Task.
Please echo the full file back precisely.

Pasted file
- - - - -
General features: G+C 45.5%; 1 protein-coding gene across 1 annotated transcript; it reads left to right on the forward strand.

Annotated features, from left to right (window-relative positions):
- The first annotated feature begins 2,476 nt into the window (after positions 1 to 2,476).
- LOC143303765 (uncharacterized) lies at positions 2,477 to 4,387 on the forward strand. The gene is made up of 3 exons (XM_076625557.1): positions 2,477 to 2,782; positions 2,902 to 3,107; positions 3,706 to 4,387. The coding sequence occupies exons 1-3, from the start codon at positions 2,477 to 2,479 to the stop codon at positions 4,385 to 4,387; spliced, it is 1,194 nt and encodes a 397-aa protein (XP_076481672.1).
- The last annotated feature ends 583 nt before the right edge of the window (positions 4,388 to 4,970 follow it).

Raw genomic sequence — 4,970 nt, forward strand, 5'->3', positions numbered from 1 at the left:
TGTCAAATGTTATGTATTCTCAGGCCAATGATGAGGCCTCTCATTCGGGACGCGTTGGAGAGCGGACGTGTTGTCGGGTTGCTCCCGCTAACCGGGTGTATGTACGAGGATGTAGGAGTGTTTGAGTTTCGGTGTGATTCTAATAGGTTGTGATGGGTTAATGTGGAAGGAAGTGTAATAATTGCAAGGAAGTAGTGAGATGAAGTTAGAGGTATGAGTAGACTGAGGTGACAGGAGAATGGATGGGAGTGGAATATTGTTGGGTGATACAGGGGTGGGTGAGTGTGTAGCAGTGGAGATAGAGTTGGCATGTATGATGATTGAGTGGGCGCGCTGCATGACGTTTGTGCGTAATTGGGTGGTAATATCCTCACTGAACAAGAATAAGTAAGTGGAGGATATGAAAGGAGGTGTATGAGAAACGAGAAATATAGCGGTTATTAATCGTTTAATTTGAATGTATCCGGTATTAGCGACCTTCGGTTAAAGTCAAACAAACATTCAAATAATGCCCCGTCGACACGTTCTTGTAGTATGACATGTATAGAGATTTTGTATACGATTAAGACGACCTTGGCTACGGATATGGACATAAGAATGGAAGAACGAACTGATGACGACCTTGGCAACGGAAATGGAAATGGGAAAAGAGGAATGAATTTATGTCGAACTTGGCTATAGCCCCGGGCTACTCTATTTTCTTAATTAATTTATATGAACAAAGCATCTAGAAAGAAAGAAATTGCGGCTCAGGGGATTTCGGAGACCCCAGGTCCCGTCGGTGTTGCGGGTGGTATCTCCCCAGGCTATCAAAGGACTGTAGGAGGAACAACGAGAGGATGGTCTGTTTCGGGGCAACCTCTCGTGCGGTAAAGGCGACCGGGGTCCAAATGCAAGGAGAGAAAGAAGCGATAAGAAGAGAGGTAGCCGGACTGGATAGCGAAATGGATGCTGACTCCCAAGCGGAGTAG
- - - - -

General features: G+C 45.5%; 1 protein-coding gene across 1 annotated transcript; it reads left to right on the forward strand.

Annotated features, from left to right (window-relative positions):
- The first annotated feature begins 2,476 nt into the window (after positions 1 to 2,476).
- LOC143303765 (uncharacterized) lies at positions 2,477 to 4,387 on the forward strand. The gene is made up of 3 exons (XM_076625557.1): positions 2,477 to 2,782; positions 2,902 to 3,107; positions 3,706 to 4,387. The coding sequence occupies exons 1-3, from the start codon at positions 2,477 to 2,479 to the stop codon at positions 4,385 to 4,387; spliced, it is 1,194 nt and encodes a 397-aa protein (XP_076481672.1).
- The last annotated feature ends 583 nt before the right edge of the window (positions 4,388 to 4,970 follow it).

Raw genomic sequence — 4,970 nt, forward strand, 5'->3', positions numbered from 1 at the left:
TGTCAAATGTTATGTATTCTCAGGCCAATGATGAGGCCTCTCATTCGGGACGCGTTGGAGAGCGGACGTGTTGTCGGGTTGCTCCCGCTAACCGGGTGTATGTACGAGGATGTAGGAGTGTTTGAGTTTCGGTGTGATTCTAATAGGTTGTGATGGGTTAATGTGGAAGGAAGTGTAATAATTGCAAGGAAGTAGTGAGATGAAGTTAGAGGTATGAGTAGACTGAGGTGACAGGAGAATGGATGGGAGTGGAATATTGTTGGGTGATACAGGGGTGGGTGAGTGTGTAGCAGTGGAGATAGAGTTGGCATGTATGATGATTGAGTGGGCGCGCTGCATGACGTTTGTGCGTAATTGGGTGGTAATATCCTCACTGAACAAGAATAAGTAAGTGGAGGATATGAAAGGAGGTGTATGAGAAACGAGAAATATAGCGGTTATTAATCGTTTAATTTGAATGTATCCGGTATTAGCGACCTTCGGTTAAAGTCAAACAAACATTCAAATAATGCCCCGTCGACACGTTCTTGTAGTATGACATGTATAGAGATTTTGTATACGATTAAGACGACCTTGGCTACGGATATGGACATAAGAATGGAAGAACGAACTGATGACGACCTTGGCAACGGAAATGGAAATGGGAAAAGAGGAATGAATTTATGTCGAACTTGGCTATAGCCCCGGGCTACTCTATTTTCTTAATTAATTTATATGAACAAAGCATCTAGAAAGAAAGAAATTGCGGCTCAGGGGATTTCGGAGACCCCAGGTCCCGTCGGTGTTGCGGGTGGTATCTCCCCAGGCTATCAAAGGACTGTAGGAGGAACAACGAGAGGATGGTCTGTTTCGGGGCAACCTCTCGTGCGGTAAAGGCGACCGGGGTCCAAATGCAAGGAGAGAAAGAAGCGATAAGAAGAGAGGTAGCCGGACTGGATAGCGAAATGGATGCTGACTCCCAAGCGGAGTAG